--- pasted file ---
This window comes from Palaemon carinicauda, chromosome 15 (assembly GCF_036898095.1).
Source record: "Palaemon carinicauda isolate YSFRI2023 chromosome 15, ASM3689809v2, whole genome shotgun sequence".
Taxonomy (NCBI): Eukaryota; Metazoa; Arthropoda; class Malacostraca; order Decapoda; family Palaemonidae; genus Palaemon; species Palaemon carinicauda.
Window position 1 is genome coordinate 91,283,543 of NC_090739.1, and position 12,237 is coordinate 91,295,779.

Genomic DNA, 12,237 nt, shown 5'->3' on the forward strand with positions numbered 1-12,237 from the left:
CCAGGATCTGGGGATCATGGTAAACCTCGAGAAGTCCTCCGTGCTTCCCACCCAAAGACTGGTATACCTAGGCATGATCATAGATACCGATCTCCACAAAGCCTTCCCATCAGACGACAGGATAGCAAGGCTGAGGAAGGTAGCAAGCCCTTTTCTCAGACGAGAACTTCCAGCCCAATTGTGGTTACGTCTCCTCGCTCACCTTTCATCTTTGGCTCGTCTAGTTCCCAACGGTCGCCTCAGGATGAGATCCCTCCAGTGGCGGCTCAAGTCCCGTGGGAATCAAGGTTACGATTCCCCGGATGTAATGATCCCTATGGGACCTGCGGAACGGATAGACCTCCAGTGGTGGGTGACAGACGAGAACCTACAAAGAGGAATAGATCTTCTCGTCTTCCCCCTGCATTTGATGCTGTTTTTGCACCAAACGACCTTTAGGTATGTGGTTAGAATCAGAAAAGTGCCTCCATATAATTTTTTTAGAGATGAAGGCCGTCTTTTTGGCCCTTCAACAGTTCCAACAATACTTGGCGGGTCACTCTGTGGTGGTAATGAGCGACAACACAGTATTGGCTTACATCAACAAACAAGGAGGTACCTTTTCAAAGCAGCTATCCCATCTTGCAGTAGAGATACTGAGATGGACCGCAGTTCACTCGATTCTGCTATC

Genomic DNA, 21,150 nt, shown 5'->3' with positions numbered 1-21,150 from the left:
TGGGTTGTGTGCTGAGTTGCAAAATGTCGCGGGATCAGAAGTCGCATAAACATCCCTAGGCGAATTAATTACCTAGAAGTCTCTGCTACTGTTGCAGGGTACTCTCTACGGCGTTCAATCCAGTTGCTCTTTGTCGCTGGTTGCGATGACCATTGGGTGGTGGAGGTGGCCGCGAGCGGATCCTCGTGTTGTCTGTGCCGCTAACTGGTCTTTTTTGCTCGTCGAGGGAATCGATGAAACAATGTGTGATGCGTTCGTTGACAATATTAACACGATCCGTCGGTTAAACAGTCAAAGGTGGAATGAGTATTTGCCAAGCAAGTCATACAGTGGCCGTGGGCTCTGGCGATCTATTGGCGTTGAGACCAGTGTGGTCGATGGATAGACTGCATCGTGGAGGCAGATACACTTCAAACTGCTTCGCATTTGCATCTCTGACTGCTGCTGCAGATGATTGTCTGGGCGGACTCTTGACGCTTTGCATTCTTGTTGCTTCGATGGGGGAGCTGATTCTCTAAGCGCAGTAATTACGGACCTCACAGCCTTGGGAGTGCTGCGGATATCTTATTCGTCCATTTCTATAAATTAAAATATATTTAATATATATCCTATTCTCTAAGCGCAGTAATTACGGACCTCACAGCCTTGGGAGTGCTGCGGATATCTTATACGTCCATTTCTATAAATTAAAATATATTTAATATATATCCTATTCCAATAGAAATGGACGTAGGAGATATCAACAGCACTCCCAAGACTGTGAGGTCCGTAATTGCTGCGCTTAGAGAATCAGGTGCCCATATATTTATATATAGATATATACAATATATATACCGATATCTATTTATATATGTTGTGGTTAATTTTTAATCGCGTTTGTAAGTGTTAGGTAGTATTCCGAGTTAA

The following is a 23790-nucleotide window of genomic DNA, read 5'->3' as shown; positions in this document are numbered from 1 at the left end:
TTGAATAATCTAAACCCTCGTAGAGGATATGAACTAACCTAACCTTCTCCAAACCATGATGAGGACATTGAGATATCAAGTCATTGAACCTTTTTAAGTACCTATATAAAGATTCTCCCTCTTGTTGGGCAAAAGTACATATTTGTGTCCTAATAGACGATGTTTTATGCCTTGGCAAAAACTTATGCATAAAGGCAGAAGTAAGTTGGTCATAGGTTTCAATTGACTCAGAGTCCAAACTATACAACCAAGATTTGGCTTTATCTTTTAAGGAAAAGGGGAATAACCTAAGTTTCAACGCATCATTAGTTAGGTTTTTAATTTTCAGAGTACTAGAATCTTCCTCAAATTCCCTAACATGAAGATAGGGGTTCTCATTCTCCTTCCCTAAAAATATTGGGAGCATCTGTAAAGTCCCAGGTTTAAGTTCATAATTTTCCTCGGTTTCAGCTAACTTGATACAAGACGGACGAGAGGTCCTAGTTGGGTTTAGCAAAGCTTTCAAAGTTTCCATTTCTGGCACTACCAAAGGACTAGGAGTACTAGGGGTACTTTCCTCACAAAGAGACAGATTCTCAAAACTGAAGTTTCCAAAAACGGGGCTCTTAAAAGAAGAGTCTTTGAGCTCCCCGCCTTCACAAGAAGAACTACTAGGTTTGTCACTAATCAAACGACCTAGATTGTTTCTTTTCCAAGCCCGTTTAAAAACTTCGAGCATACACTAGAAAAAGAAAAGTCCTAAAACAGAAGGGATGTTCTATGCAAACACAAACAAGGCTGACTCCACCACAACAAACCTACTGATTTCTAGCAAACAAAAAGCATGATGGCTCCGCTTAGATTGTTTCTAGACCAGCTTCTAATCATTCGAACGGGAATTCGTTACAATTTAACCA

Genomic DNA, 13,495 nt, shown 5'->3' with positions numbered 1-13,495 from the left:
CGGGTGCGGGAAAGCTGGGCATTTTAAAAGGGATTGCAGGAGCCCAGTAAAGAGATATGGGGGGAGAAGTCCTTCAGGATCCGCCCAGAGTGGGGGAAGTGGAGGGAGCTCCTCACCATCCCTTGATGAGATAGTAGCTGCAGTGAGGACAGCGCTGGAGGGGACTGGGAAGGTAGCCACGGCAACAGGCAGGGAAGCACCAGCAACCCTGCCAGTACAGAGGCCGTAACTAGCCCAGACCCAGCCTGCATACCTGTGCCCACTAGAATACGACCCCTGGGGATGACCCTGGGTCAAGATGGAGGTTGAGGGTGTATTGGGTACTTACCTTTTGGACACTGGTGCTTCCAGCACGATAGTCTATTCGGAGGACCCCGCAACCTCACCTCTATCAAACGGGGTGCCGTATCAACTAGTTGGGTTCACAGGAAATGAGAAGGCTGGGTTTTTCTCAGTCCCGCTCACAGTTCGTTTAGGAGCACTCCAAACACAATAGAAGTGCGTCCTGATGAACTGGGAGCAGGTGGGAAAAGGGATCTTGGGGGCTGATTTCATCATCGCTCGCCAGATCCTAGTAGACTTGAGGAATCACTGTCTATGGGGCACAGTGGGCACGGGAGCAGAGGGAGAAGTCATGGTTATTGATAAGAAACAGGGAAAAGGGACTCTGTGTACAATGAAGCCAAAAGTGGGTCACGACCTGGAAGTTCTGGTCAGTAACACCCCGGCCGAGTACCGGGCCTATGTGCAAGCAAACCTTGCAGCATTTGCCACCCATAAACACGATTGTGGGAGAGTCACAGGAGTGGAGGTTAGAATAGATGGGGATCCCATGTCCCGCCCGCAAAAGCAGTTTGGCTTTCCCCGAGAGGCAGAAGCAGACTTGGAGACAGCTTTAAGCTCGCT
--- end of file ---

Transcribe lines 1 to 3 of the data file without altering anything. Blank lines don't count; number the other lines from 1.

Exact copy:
This window comes from Palaemon carinicauda, chromosome 15 (assembly GCF_036898095.1).
Source record: "Palaemon carinicauda isolate YSFRI2023 chromosome 15, ASM3689809v2, whole genome shotgun sequence".
Taxonomy (NCBI): Eukaryota; Metazoa; Arthropoda; class Malacostraca; order Decapoda; family Palaemonidae; genus Palaemon; species Palaemon carinicauda.